At present, there are no medications that can treat PTSD completely, although there are different medications that can cure some of the disturbing symptoms, in addition to CBT and talk therapy. An estimated 1 in 11 people will experience some form of PTSD in their lifetime.

MDMA Therapy for PTSD

Since 2017, the FDA has reported that MDMA could be used to assist in treating PTSD symptoms. This is because when administered safely in a clinical setting, it could relax and open a person to discussing and constructively dissecting the traumatic event, thereby removing the trauma.

At the moment, there are studies and research taking place in the US, Canada, and Israel, led by MAPS (Multidisciplinary Association for Psychedelic Studies).In one particular study, subjects were separated into two groups, with some receiving MDMA and the others a placebo. This was administered over two 8-hour sessions, each about 3-5 weeks apart, together with weekly therapy sessions. When they checked in with the participants at a 2-month check-up, 67% of the ones in the MDMA group no longer fit the criteria for PTSD, compared with 32% of participants in the placebo group. These results were consistent even close to four years later.

How Does MDMA-Assisted Therapy Work?

A safe dose of MDMA increases oxytocin and prolactin which are hormones that help with trust and bonding. MDMA also reduces anxiety and fear and causes a relaxed and open feeling. This can greatly enhance the therapeutic process for PTSD therapy because the patient can then revisit the traumatic event and discuss it, without being triggered, and inhibited, by the negative feelings associated. Additionally, one of the classic symptoms of PTSD includes avoiding memories of the traumatic event. MDMA therapy can help to bring back the memories and relive them, in a non-stressful, anxiety-free way.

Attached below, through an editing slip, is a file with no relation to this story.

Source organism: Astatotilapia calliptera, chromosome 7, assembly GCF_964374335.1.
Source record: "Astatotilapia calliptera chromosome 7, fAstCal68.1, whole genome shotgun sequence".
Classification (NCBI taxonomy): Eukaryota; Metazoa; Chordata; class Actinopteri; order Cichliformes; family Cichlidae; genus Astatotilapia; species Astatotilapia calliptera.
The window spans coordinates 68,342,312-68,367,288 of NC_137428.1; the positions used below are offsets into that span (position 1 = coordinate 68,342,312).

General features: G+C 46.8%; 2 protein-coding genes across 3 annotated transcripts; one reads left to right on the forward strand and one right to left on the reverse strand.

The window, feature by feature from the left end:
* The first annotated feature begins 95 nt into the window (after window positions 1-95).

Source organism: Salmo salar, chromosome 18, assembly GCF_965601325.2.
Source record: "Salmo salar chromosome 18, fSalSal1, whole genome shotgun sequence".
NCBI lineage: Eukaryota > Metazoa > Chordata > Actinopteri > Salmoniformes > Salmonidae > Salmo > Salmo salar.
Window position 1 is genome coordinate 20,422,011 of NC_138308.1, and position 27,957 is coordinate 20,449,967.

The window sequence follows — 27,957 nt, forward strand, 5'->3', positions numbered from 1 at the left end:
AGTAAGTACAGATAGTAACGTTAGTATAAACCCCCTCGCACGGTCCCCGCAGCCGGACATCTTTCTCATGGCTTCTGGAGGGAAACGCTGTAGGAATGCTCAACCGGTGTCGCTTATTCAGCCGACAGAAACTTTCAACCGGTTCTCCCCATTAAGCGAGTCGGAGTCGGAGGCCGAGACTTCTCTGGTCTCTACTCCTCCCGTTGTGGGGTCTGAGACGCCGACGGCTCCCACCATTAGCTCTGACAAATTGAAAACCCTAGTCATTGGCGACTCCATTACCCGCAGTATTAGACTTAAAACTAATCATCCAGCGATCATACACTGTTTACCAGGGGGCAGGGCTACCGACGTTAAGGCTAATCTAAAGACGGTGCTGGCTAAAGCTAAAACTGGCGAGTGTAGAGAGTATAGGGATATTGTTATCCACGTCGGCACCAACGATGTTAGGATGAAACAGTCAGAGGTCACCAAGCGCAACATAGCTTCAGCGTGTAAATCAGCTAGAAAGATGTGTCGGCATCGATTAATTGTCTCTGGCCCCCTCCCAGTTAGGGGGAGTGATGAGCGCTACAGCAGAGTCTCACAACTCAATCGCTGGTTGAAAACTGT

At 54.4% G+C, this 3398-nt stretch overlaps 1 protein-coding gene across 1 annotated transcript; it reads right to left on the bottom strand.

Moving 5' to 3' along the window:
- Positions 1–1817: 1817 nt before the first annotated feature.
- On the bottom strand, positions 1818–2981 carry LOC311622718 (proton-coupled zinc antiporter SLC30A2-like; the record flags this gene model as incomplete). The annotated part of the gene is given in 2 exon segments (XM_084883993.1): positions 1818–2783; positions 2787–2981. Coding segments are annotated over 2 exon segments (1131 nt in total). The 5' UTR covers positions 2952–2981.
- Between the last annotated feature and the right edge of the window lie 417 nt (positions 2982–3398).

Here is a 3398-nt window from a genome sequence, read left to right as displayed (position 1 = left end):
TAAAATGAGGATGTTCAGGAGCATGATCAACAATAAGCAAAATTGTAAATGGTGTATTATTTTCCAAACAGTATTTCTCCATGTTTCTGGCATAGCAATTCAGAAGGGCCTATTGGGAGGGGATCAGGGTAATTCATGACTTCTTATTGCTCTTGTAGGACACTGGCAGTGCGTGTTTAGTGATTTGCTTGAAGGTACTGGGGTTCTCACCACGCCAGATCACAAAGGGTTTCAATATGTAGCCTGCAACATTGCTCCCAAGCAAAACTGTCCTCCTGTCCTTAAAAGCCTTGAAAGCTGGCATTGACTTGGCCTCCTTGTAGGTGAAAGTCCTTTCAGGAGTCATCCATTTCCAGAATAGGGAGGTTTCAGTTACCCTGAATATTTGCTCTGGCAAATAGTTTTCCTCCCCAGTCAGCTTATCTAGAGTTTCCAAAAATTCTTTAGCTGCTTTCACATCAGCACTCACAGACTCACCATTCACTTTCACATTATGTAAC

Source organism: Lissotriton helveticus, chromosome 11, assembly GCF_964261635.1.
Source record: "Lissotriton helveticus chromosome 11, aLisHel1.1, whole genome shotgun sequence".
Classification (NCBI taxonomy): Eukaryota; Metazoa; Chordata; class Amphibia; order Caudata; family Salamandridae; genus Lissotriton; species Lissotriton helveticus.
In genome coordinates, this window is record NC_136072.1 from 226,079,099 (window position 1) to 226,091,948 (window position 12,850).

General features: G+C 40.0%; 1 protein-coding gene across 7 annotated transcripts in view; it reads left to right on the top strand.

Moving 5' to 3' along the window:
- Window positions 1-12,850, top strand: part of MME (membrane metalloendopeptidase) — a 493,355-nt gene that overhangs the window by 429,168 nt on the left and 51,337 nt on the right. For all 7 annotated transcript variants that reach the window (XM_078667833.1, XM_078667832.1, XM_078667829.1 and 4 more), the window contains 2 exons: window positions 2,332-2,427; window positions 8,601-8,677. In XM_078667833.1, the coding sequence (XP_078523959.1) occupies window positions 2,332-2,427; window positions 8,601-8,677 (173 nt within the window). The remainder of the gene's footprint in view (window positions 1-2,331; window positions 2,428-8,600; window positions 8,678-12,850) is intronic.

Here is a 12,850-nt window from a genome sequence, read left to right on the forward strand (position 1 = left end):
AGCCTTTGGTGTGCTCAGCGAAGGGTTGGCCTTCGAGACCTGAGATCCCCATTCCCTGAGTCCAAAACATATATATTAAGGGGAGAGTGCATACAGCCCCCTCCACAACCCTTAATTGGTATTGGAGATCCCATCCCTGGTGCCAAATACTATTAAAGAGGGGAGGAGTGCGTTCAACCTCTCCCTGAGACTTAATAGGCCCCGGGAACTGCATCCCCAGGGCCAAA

There have been reports that all participants in the studies benefitted in some way from the MDMA therapy. It is not a cure for PTSD but it can assist in the therapeutic process, helping to relieve some of the symptoms.

FDA Approval for MDMA in PTSD Treatment

MDMA-assisted therapy is being explored as a promising treatment for post-traumatic stress disorder (PTSD). In controlled settings, MDMA has shown effectiveness without adverse effects, even for those with additional conditions like depression or substance use disorders.

The US Food and Drug Administration (FDA) has accepted a New Drug Application (NDA) for MDMA capsules, which, when used alongside psychological intervention, could be approved for treating PTSD. Currently, MDMA-assisted therapy is in the priority review stage. If approved, MDMA could be the first psychedelic authorized for mental health treatment in the US. Such approval may also influence other countries to consider similar measures.

MDMA Therapy: Conclusion

The potential use of MDMA to assist in treating PTSD is promising. This form of treatment may become legal in the US once more research is uncovered. It is vital to remember that it must be practiced in a safe, clinical setting with trained medical professionals to ensure the effectiveness and safety of MDMA- assisted therapy for PTSD.

If you or someone you know is struggling with addiction related to MDMA or any other substance, there is help available. Reach out to Avenues Recovery, a reputable rehab center providing support and resources for addiction recovery. Remember, you don’t have to face this journey alone.